I admit it: I get caught up in the whole New Year’s resolution thing.
When January 1st rolls around, I want to use the dawn of a fresh year as a breaking point for old habits, and the start of great and wonderful things to better myself and my life.
For many years, I resolved to do better with my finances. Unfortunately, I often found my resolution broken before the first month — or even the first week — came to a close.
The good news is that during my four and a half year journey to pay off my credit card debt, I learned the secrets to achieving any financial goal. You’d be surprised at how simple these three steps are:
1. Define the Goal
To achieve great things, your goal must be clear. In order to properly define a goal, it has to be:
- Specific: Part of the problem with making a new year’s resolution is that they’re often too generic. For example, what exactly did I mean by, “I want to do better with my finances?” Instead, your goal should be something like, “Create a budget, tracking my income and expenses, on the first of every month.”
- Realistic: I also had to come to terms with my own limitations. Coming from a place where we’d never even created single budget, it would be unrealistic to hope to fund a $15,000 emergency fund by the end of the year. I knew that the first thing I needed to do was live within my means, THEN I could adjust my goals to be more sophisticated.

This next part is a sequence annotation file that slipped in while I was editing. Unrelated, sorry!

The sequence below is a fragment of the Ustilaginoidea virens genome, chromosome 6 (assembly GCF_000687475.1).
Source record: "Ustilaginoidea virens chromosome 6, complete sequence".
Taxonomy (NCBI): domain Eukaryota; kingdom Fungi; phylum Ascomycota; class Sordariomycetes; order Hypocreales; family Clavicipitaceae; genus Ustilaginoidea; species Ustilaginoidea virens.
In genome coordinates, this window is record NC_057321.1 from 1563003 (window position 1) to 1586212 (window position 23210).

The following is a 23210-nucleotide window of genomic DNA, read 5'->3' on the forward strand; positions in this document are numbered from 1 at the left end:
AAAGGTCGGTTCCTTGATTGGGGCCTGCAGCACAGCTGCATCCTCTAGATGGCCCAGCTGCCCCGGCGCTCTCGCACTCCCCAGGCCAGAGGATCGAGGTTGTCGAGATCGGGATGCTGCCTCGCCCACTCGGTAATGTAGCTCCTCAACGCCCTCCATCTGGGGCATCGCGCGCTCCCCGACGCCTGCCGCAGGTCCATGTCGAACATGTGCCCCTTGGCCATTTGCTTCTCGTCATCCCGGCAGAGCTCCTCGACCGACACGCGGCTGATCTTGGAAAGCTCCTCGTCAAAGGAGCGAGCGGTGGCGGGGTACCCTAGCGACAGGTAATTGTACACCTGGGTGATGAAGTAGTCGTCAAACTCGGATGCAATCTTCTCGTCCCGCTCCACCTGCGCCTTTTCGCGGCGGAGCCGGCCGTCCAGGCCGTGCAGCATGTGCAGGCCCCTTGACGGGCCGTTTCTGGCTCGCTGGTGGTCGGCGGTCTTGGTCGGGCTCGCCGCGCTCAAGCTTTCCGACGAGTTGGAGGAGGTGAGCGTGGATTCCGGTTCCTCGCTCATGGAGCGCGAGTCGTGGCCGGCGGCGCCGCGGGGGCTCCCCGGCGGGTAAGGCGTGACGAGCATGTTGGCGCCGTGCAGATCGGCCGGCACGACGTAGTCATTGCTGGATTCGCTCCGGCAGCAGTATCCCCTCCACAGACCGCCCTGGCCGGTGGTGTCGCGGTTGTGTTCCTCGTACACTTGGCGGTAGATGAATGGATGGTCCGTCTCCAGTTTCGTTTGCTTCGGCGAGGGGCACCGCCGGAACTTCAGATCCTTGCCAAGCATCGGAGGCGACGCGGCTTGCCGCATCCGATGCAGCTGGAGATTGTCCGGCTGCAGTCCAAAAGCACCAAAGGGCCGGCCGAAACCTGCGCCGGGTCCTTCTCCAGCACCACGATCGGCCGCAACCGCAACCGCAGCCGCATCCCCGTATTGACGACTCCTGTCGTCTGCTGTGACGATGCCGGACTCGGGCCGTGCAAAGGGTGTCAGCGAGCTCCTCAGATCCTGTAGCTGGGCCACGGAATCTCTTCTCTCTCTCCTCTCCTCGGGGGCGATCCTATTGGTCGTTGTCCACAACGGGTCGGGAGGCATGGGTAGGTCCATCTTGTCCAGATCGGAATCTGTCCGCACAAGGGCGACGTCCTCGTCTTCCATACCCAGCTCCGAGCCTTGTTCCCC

- Trackable: If I say I’m going to create my budget on the first of the month, and I haven’t done it by the 5th, I know I’m not on track. Time to sit down and make it happen.
2. Plan for Success
I’m currently working on a goal to fund my emergency fund with $1,000 by the end of February. When I first started working towards this goal, I determined I would have to put $100 per paycheck into my emergency fund.
Remember: a goal without a clear path to achieving it doesn’t have a good chance of succeeding.
If you’ve done the first two steps properly, what needs to be done here should be very clear. It could be sitting down on the 1st of the month and making a budget, transferring $100 to a separate account on pay day, or whatever action is necessary to keep moving towards your goal.
While your path should be clearly defined by now, this is the part that requires dedication and willpower. The good news is: if your goal is specific, realistic, and trackable, you’ll be motivated by seeing steady progress towards it.
Achieving financial goals isn’t easy, but these three steps provide a framework to give you the best chance of success.
Are you currently working towards any financial goals? Do you have anything to add that could benefit your fellow readers?